This weekend I will attempt to head down the mountain to walk along the stream, assuming I don’t encounter more mud than is hike-able, a possibility given that rain is predicted for tomorrow. I will look for turkeys or turkey scratchings and for flowers that aren’t the ones I see up on the hill where the ground is drier. I don’t plan to hike at dawn, though. Even the idea of seeing wild turkeys on a roosting tree can’t get me up that early on a Sunday morning.

Thursday, April 26, 2012

Brood is complete!

My new brood of chickens is now complete. I have my “old” chicks, which are now a bit more than a week old. Last night the new black chicks arrived. You can see the size difference. That’s how much the old babies grew in the last week. After seeing the new chicks and the old chicks together, I can also see how the old chicks are also stronger and more active than the newer little ones.

The new babies are still just a few days old and are still essentially pretty clueless about everything. They have learned how to drink water and eat food but that’s about the extent of their knowledge at the moment.

The newer babies are black, sex-linked chicks, which means they are a cross between a Rhode Island Red rooster and a Barred Rock hen. All my chickens do or will lay brown eggs. The color of a chicken’s egg shell is determined by the color of the chicken’s ear. Brown chickens tend to be larger than the white chickens raised by commercial growers, so the eggs are usually bigger, too. My old chickens lay jumbo sized eggs, so I can make a one-egg omelet that’s only slightly smaller than a two-egg omelet from a commercially grown white hen.

So far all the babies are doing well. The old babies weren’t thrilled with the arrival of the new babies, but that only lasted for 5-10 minutes. Soon, they were all getting along just fine.

Wednesday, April 25, 2012

Aurora Borealis??

Be on the lookout!

There a decent chance for aurora borealis tonight and especially tomrrow night in the lower 48.  On the nights of April 23-24, northern lights were spotted in more than a dozen states, including Colorado, Illinois, Iowa, Minnesota, Michigan, Nebraska, Kansas, Wisconsin and both Dakotas.

Tuesday, April 24, 2012

Not a Snowtober

Roundtop Mountain didn’t get another “Snowtober” from the April nor’easter that pummeled the mid-Atlantic states over the weekend and yesterday. The storm produced about two inches of rain here, which was much needed, and I did see some brief snowflakes and a bit of sleet. The temperature stayed at 36 degrees all day, which was close enough to a snow-producing temperature to be a bit worrisome. Just an hour or two drive’s west of me the temperature was colder and those folks got a late-April snowstorm, about a foot’s worth. I’m glad this one missed me!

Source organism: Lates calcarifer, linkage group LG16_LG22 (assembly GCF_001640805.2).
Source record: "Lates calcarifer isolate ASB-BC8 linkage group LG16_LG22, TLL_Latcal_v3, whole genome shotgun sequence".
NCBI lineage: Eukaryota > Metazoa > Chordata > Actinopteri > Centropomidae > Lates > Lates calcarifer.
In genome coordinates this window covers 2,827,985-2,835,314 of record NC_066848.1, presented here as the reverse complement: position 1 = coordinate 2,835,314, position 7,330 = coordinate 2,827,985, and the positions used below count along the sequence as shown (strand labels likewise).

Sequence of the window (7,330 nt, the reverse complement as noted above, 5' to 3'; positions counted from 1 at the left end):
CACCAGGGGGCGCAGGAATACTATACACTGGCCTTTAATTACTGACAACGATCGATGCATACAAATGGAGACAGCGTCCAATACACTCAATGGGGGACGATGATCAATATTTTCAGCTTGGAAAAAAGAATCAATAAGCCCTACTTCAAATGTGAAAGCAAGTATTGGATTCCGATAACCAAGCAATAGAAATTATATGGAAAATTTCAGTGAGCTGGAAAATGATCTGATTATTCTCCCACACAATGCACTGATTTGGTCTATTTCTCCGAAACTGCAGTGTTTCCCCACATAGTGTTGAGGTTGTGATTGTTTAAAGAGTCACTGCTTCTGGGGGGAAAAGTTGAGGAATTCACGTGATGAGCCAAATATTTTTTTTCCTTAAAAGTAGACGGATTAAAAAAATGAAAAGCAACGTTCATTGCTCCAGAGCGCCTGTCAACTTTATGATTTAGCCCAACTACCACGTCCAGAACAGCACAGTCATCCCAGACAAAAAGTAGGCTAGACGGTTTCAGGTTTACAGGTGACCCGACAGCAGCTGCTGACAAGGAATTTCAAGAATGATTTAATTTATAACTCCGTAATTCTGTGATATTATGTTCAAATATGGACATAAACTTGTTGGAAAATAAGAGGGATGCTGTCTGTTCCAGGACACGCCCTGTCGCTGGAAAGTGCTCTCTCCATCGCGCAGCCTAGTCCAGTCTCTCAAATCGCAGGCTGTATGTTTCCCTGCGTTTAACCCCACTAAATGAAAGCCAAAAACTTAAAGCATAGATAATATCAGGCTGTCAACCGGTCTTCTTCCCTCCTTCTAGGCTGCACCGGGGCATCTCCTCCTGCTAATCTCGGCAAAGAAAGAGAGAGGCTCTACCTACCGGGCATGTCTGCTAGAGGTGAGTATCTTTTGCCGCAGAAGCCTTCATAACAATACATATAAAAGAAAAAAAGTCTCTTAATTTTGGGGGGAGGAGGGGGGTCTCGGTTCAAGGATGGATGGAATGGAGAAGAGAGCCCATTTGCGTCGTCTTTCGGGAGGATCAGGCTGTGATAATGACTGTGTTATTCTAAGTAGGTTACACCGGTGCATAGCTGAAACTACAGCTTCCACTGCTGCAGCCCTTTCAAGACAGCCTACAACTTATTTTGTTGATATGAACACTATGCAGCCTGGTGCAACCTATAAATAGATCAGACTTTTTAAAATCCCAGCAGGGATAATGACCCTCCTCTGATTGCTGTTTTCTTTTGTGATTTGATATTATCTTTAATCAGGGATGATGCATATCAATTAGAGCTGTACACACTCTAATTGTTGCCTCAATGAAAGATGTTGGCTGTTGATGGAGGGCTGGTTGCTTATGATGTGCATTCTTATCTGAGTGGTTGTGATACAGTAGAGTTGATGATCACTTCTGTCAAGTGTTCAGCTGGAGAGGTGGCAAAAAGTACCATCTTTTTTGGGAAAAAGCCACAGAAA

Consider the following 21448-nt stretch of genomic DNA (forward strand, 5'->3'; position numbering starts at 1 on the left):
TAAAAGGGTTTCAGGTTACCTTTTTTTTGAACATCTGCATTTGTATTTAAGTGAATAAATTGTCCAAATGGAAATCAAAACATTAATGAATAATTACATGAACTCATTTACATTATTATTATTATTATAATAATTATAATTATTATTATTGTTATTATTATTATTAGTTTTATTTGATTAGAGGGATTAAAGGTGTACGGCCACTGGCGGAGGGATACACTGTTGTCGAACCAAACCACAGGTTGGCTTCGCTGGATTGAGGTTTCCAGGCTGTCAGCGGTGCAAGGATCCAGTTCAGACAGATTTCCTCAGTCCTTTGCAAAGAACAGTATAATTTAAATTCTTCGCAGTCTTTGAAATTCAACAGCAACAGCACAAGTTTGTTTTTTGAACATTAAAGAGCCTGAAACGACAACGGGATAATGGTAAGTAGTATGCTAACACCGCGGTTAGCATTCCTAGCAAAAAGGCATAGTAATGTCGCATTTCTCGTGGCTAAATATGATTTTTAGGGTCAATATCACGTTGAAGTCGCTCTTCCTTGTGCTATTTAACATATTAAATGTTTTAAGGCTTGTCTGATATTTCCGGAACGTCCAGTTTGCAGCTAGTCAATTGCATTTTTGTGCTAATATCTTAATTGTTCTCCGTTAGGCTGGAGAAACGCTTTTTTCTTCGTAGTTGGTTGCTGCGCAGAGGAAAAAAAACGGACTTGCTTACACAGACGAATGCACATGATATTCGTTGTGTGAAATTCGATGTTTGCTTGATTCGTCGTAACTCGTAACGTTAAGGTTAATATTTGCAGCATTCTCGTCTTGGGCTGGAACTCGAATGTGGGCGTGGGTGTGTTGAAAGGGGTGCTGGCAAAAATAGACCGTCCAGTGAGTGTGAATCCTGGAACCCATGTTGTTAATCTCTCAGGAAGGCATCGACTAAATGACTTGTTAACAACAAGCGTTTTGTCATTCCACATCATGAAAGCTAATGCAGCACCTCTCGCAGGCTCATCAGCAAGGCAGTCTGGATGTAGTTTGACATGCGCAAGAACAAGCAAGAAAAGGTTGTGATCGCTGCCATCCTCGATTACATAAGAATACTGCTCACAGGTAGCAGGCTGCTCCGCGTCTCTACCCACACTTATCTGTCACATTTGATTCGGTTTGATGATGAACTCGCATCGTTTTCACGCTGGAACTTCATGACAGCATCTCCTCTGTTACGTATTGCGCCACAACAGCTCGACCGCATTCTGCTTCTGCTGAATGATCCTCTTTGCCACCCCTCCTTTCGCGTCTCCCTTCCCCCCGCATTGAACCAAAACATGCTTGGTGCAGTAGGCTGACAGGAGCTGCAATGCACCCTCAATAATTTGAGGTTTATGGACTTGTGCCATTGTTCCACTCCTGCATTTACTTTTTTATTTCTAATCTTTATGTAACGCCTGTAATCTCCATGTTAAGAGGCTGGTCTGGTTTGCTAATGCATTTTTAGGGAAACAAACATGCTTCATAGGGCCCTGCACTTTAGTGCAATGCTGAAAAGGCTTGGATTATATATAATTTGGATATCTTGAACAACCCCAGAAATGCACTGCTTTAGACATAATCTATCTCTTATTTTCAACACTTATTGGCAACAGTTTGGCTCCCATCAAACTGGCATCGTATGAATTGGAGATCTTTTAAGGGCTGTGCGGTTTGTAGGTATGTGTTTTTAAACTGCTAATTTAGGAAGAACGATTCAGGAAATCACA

As it was, the day felt chilly and damp, with a cutting breeze. The rain drops stung like little bees on my face, but after the too-warm winter and few spring rains, even that seemed welcome. Indicative of how dry it has been here, those two inches of rain pretty much all soaked into the ground. Water wasn’t flowing down the gutters or ditches, and I didn’t even see puddles backing up around the storm drains.

A storm the size of this one pretty much put a halt to migration anywhere on the east coast. From what I can make of the migration maps this season, not much of the migration is taking the eastern route this year anyway. The show all seems to be in the central states, which probably explains why I haven’t found a single warbler yet this year at Roundtop. There’s still time for something to show up, but I’ve never had a year that’s waited this late before any arrived. That’s just one more thing to add to the already long list of weird things for 2012. At this rate, that list will be a tome by the end of the year.

Monday, April 23, 2012

A new brood

the new babies
My household size has grown by three this week. I’ve added three new baby chickens to eventually replace my aging hens. These are Rhode Island Red chicks, and I’m scheduled to get three black sexlink chicks to add to this brood before too long.